Airport Noise Rivals Speak Up National Plan To Cut Air Noise Considered

October 05, 1990|By Peter Hermann | Peter Hermann,Staff writer

WASHINGTON - Local residents who want quieter airplanes flying in and out of BWI got a chance to complain to a national audience yesterday, when they testified before a congressional committee trying to draft legislation for a noise abatement plan.

From Queens, N.Y., to Orange County, Calif., to Linthicum and Severna Park, they came to tell the House Subcommittee on Aviation of problems ranging from litigation to noise-abatement agreements to dealing with the Federal Aviation Administration.

What the committee heard was that people all over the country are bothered by airport noise. "They see that it is a universal problem," said County Councilman Theodore Sophocleus, a candidate for County Executive. "A national plan is the only way to go."

Subcommittee Chairman James L. Oberstar, D-Minnesota, said he wants to draft national noise-abatement legislation within two years. "We have begun the national dialogue," he said.

"People just do not know where to turn for help," U.S. Representative Tom McMillen, D-4th, said during testimony. "As it currently stands, they have to take the airport's assurances that noise abatement measures are effective or they can go to the FAA, whose main mission is to fly planes, not abate noise."

Most people testifying at the hearing on Capitol Hill called for a deadline for phasing in Stage 3 airplanes, which are the only type of aircraft now being built. Older model Stage 2 airplanes, which make up the bulk of the U.S. fleet, are far noisier.

"Pursuit of noise mitigation should not degenerate into a local race for Stage 3 aircraft," Ken Pippin, vice president of the BWI Neighbors Committee, said in calling for a national deadline for such a phase-in. He and others said that if airports mandate Stage 3 airplanes on a piece-meal basis, it will force more Stage 2 planes on other airports.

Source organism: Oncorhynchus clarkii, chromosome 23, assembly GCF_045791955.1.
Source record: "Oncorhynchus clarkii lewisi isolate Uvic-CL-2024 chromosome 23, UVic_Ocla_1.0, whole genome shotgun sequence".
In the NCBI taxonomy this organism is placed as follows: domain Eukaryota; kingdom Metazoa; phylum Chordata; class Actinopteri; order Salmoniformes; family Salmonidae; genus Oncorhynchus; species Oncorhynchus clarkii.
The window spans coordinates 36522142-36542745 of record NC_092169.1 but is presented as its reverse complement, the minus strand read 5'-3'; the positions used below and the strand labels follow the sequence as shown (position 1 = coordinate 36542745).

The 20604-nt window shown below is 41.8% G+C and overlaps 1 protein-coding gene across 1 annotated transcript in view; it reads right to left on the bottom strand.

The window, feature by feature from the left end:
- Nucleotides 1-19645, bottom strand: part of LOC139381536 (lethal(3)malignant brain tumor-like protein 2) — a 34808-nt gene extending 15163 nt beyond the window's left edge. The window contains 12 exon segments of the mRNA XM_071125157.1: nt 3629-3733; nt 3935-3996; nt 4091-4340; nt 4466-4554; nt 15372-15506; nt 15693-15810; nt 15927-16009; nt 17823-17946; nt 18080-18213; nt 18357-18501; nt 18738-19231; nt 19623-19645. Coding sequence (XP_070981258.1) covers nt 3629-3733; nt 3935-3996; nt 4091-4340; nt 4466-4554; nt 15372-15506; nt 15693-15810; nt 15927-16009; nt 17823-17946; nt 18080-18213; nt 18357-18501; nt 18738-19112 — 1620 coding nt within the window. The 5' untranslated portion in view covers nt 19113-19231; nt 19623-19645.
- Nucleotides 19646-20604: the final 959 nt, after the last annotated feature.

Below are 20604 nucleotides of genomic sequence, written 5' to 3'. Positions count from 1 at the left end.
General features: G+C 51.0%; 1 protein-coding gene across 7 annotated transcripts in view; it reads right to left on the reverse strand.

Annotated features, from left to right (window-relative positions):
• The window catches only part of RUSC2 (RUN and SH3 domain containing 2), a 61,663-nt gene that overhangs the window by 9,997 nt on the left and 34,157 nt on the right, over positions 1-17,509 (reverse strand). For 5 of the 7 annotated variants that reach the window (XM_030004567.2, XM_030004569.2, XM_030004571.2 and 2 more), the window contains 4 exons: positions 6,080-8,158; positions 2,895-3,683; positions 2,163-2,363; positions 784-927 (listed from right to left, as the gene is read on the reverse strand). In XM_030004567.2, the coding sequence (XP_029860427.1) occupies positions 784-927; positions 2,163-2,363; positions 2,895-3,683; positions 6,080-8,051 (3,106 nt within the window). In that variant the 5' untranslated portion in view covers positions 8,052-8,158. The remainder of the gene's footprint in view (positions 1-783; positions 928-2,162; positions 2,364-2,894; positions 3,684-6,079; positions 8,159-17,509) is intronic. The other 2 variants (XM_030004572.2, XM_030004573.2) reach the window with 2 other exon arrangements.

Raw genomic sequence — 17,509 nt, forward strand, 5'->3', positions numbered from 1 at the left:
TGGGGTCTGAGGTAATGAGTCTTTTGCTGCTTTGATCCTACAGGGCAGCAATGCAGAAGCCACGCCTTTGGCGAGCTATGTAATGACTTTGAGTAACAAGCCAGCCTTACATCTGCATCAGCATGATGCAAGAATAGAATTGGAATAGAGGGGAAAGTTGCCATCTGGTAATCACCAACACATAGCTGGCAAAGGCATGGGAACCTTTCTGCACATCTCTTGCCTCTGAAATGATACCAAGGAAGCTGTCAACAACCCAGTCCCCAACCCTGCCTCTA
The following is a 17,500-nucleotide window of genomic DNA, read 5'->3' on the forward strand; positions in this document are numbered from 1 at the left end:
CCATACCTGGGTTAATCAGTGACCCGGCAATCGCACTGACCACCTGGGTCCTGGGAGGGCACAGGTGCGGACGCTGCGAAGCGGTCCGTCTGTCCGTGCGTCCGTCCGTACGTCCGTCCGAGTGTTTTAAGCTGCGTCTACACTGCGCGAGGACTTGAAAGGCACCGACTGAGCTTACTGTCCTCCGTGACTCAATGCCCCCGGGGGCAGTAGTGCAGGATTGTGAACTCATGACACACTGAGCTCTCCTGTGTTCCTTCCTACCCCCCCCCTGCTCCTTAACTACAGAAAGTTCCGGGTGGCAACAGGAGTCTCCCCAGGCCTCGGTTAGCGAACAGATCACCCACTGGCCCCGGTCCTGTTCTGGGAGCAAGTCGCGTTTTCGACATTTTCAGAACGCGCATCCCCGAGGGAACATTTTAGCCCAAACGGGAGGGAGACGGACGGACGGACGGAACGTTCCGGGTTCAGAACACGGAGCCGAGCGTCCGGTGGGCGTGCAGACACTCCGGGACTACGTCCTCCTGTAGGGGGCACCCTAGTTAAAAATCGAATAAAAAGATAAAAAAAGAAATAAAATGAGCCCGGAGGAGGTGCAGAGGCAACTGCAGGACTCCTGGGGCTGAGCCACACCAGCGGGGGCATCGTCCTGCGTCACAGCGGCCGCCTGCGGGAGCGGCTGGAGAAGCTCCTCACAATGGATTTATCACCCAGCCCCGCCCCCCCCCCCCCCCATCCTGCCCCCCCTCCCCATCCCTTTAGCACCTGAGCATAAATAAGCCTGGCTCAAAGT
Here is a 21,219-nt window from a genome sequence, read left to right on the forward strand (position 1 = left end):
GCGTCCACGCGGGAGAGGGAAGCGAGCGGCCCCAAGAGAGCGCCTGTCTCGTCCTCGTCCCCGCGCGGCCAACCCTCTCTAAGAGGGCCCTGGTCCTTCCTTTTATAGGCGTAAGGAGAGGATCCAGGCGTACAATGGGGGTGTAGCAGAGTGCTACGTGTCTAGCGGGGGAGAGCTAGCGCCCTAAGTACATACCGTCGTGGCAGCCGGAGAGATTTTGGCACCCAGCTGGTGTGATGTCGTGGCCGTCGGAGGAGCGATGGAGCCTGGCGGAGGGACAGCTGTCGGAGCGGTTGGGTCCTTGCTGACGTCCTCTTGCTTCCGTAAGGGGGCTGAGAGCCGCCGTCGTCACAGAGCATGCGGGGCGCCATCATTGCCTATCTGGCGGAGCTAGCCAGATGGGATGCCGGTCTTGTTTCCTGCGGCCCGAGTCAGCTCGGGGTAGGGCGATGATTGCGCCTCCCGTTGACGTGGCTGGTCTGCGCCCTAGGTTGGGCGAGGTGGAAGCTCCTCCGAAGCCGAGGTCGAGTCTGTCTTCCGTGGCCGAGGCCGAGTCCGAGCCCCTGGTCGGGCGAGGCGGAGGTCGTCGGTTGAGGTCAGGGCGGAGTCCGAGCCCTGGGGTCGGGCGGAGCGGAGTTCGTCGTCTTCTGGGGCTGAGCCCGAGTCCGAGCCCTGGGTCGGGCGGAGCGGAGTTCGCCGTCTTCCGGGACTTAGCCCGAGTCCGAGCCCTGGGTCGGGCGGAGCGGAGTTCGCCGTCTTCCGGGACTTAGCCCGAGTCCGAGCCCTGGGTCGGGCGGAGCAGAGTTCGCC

Committee members said they may require the Environmental Protection Agency to conduct full environmental impact studies whenever an airport or the FAA wants to change a take-off or landing route.

The FAA recently allowed BWI to change a takeoff route, sending some westbound jet aircraft over Elmhurst for the first time. The airport said the change results in less noise for people living in Glen Burnie, but residents complain the airport is spreading noise around to people who never were affected before.

Currently, EIS reports -- which mandate a public hearing -- are only required for major expansion or construction projects.

"Changing a flight track is many months in the making," Congressman Oberstar said. "They do not happen overnight. There is no reason that the process can't be subject to another level of review by the public."

McMillen also proposed an ombudsman to handle outside evaluation of noise complaints.

He and others who testified said individual airports are insensitive to their neighbors and that the FAA is only mandated to promote commerce with regard to safety.

"The FAA has never been to a single airport to evaluate noise-abatement measures," McMillen said. "I am incredulous to this fact."

Not everyone was in full support of a national noise abatement plan, however. Jan Mittermeier, airport manager for John Wayne Airport in Orange County, said she is worried that legislation will overrule local agreements.

John Wayne is about half the size of BWI and has few jet flights, all national, using the airport. It also only accepts Stage 3 aircraft, which is part of an agreement with local residents.

"The new policy should grandfather in these existing contracts," Mittermeier said, "so we have protection against more and more stringent requirements."

Dennis Stevens, president of the Airport Coordinating Team, a 300-member BWI watchdog group, also said he has reservations about a national policy, especially if that will include a federal review board -- as has been mentioned as a possibility.

"The communities around BWI have had a hard-enough time attempting to get state officials to implement meaningful noise abatement," he said. "We don't need the added burden of having to deal with a federal board and possibly the federal courts."

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